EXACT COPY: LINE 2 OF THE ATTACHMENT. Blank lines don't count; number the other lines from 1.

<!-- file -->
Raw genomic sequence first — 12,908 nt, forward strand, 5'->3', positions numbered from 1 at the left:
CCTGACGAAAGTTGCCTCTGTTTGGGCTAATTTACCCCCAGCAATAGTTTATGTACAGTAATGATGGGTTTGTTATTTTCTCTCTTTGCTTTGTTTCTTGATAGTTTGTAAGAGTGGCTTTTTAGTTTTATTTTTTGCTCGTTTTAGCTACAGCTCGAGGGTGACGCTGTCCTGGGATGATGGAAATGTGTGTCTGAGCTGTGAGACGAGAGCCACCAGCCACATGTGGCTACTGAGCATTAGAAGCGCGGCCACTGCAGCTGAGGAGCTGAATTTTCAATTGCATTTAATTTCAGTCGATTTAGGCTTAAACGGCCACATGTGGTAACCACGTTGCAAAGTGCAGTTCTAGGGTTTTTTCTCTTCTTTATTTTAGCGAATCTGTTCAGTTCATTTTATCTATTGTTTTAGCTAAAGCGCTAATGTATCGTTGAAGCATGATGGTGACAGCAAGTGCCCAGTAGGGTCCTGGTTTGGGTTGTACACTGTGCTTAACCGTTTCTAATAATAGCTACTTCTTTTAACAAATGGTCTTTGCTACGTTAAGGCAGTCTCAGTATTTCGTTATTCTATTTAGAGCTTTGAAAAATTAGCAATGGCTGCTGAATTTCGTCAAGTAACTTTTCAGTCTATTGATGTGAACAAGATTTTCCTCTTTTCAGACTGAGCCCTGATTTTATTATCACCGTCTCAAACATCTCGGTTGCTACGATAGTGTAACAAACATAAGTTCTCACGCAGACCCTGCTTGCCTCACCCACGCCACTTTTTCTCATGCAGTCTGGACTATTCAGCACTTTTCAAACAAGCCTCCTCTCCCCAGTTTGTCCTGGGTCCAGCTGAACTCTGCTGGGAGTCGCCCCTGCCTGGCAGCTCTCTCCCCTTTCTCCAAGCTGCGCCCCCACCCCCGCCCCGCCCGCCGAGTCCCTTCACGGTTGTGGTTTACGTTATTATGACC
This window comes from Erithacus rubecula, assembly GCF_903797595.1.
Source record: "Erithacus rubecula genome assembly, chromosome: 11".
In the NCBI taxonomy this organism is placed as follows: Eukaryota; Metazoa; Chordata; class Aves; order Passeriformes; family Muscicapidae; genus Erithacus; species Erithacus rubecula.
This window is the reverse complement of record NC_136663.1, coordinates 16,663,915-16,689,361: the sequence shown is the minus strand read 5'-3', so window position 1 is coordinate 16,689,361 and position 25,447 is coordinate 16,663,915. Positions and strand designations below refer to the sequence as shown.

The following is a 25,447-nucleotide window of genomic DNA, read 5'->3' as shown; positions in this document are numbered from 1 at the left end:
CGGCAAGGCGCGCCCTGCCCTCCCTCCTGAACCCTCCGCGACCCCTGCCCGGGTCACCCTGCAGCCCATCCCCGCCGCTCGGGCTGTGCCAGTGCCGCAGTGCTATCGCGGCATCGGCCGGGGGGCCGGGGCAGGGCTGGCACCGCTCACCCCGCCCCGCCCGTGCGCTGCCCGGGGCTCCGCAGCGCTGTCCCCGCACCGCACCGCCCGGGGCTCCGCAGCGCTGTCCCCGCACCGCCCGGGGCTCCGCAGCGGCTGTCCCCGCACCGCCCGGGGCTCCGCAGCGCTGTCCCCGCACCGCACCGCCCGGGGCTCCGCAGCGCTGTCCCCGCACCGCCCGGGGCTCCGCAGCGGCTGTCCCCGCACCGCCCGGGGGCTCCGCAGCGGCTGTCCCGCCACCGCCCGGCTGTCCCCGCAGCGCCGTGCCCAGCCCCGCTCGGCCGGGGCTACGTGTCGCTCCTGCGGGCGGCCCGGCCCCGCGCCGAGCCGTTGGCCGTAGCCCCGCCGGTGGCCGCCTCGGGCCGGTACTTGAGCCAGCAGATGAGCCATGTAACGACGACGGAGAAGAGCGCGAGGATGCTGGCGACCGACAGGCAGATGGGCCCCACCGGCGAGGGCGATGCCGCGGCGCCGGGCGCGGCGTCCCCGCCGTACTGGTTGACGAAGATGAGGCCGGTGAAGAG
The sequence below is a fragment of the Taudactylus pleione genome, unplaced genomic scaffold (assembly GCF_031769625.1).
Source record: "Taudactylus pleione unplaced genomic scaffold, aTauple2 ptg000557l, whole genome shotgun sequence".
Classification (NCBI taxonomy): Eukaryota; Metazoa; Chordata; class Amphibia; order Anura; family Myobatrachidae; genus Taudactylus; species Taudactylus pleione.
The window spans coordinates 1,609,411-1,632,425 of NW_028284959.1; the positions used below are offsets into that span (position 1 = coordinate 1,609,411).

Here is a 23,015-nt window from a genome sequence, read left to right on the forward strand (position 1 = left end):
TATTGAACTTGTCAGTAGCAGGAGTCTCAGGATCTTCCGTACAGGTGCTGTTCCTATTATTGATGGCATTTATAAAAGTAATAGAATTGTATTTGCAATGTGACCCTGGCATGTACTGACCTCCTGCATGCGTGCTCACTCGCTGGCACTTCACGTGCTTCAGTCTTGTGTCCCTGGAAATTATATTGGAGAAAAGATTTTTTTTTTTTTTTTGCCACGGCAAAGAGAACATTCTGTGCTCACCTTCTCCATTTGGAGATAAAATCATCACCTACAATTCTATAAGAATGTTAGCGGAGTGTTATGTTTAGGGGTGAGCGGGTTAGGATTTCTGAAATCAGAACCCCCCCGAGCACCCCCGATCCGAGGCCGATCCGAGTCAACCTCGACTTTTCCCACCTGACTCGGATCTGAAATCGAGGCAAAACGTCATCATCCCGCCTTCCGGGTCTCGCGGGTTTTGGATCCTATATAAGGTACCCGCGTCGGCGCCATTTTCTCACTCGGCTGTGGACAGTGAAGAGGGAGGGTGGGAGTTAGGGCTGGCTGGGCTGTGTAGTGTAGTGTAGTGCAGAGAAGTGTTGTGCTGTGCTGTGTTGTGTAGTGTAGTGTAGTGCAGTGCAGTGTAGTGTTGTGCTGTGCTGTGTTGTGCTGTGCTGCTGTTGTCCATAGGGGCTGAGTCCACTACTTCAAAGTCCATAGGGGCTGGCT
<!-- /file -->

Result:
CCTGACGAAAGTTGCCTCTGTTTGGGCTAATTTACCCCCAGCAATAGTTTATGTACAGTAATGATGGGTTTGTTATTTTCTCTCTTTGCTTTGTTTCTTGATAGTTTGTAAGAGTGGCTTTTTAGTTTTATTTTTTGCTCGTTTTAGCTACAGCTCGAGGGTGACGCTGTCCTGGGATGATGGAAATGTGTGTCTGAGCTGTGAGACGAGAGCCACCAGCCACATGTGGCTACTGAGCATTAGAAGCGCGGCCACTGCAGCTGAGGAGCTGAATTTTCAATTGCATTTAATTTCAGTCGATTTAGGCTTAAACGGCCACATGTGGTAACCACGTTGCAAAGTGCAGTTCTAGGGTTTTTTCTCTTCTTTATTTTAGCGAATCTGTTCAGTTCATTTTATCTATTGTTTTAGCTAAAGCGCTAATGTATCGTTGAAGCATGATGGTGACAGCAAGTGCCCAGTAGGGTCCTGGTTTGGGTTGTACACTGTGCTTAACCGTTTCTAATAATAGCTACTTCTTTTAACAAATGGTCTTTGCTACGTTAAGGCAGTCTCAGTATTTCGTTATTCTATTTAGAGCTTTGAAAAATTAGCAATGGCTGCTGAATTTCGTCAAGTAACTTTTCAGTCTATTGATGTGAACAAGATTTTCCTCTTTTCAGACTGAGCCCTGATTTTATTATCACCGTCTCAAACATCTCGGTTGCTACGATAGTGTAACAAACATAAGTTCTCACGCAGACCCTGCTTGCCTCACCCACGCCACTTTTTCTCATGCAGTCTGGACTATTCAGCACTTTTCAAACAAGCCTCCTCTCCCCAGTTTGTCCTGGGTCCAGCTGAACTCTGCTGGGAGTCGCCCCTGCCTGGCAGCTCTCTCCCCTTTCTCCAAGCTGCGCCCCCACCCCCGCCCCGCCCGCCGAGTCCCTTCACGGTTGTGGTTTACGTTATTATGACC